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Understanding the Dynamics of Web Traffic or User Acquisition through Regression Analysis

This article was published as an entry for the Data Science Blogathon.


If you are a regular blogger, content creator, or work in an internet-based company, have you ever wondered which metrics drive traffic to your sites? Given that Google’s Search Engine Ranking Algorithm keeps evolving regularly, it may seem like an uphill task to rank consistently in the top 10 in your universe of search results.

What if a machine-learning algorithm exactly pin-points the key metrics that you need to focus on & tells you regularly, what are the interventions needed on your site so that user acquisition improves.

In this article, we will explore how to quantify the impact of the key metrics on user acquisition through regression analysis.

We have chosen the Business News category for the analysis, but these techniques can be re-applied across other domains as well. The final results and key-takeaways may differ for other domains, but the methodology and interpretation techniques should be similar.

Defining the Digital Ecosystem

Before we start with the actual analysis, let us try and define the Digital Ecosystem and find a cause and effect relationship.

We have certain factors like content metrics, page-speed metrics & SEO metrics which can be influenced through content and product interventions.

Then there are factors that cannot be influenced like the release of Google Core Update, a sudden spike in searches, and many more. The relationship can be briefly explained through a flow chart as follows: –

User acquisition Digital Ecosystem

As we can see from the above chart input metrics influence Google Search Rankings which in turn drives user acquisition. The way, the users engage with our content is captured through metrics like Average Session Duration, Bounce Rate, Sessions/User, Pages/Session, Average Time on Page, etc. These metrics are used as part of a feedback mechanism to Google’s Search mechanism and the Search rankings are revised based on the user’s engagement.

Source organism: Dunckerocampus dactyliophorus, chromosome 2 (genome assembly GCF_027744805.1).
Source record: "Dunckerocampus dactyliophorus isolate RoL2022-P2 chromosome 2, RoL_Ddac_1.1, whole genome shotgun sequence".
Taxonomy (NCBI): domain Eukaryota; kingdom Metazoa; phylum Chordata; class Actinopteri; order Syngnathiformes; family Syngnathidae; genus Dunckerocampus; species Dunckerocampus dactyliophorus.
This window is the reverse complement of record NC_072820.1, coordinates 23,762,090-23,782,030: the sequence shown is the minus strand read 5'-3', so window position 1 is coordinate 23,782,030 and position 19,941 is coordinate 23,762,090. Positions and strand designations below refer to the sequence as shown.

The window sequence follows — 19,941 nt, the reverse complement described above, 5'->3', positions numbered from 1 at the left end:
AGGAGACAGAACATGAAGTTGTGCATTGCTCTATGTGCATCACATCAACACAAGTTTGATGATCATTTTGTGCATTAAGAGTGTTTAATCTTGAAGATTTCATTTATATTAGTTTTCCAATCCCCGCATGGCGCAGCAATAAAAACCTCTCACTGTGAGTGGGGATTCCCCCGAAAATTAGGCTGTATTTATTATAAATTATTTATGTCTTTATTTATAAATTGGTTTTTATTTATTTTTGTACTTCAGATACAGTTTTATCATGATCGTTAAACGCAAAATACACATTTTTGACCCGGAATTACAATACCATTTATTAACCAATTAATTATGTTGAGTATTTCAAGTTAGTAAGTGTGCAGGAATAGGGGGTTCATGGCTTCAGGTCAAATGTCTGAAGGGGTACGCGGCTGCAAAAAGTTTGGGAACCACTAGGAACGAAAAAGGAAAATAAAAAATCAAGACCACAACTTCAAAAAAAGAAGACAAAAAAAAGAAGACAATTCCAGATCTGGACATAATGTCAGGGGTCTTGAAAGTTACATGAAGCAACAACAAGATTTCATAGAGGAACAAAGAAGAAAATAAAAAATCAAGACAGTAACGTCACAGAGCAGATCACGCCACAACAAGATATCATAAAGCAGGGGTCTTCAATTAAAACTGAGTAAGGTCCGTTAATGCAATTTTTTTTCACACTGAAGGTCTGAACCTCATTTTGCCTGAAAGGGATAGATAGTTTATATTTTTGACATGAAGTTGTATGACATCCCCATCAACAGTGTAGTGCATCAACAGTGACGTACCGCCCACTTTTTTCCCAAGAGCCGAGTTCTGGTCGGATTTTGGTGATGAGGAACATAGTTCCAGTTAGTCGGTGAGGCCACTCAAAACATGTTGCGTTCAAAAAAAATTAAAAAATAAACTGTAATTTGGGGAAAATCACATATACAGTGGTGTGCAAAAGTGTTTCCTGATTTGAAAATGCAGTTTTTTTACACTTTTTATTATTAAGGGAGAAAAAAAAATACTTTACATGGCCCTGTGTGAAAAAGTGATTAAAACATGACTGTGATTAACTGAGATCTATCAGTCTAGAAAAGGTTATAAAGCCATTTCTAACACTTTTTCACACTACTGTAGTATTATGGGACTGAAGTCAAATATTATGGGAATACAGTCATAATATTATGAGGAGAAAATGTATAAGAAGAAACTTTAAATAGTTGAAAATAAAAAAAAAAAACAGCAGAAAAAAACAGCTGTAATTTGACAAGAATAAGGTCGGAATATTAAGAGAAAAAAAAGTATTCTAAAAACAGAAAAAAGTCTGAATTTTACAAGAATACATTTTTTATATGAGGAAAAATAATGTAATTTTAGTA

Based on the above assumptions we can conclude that User acquisition is a function of Content, Page-speed, SEO, and engagement metrics.

Users Acquisition = function of(Content, Page-speed, SEO, Engagement)

For the analysis we would be considering the following key metrics under each bucket: –

Content Metrics: – # articles published per day, time of publishing, Length of the article, No of keywords used in the meta-tag

Engagement Metrics: – Average Session Duration, Pages/Session, Sessions/ User, Bounce Rate, Average Time on Page

Page Speed Metrics: – Page Speed Score, First Contentful Paint, Cumulative Layout Shift, First Input Delay, Largest Contentful Paint, Time to interactive

SEO Metrics: – Organic CTR, Average Search Position, Organic Search Clicks, Search Impressions

Testing the assumptions of Multiple Linear Regression

Before we proceed with the analysis, we need to validate if the data satisfies the assumptions of Linear Regression viz:-

  1. Residual terms should be normally distributed
  2. Residuals should be independent (No Auto-correlation)
  3. Residual terms should have constant variance (Homoscedasticity)
  4. There should be a linear relationship between a dependent variable and independent variables
  5. There should be no multicollinearity among the independent variables

We will test each assumption one by one and take corrective actions when necessary

1. Residual terms should be normally distributed: –

To check this we can either plot the residuals vs frequency on a histogram and check the shape of the distribution or observe the P-P plot.

Residual terms should be normally distributed

In the above plot, we see that the residuals are normally distributed, and hence no corrective action is required.

residuals are normally distributed

Alternatively, we can also look at the P-P plot as shown above. Since the distribution is aligned along the diagonal, we can say that residuals are normally distributed.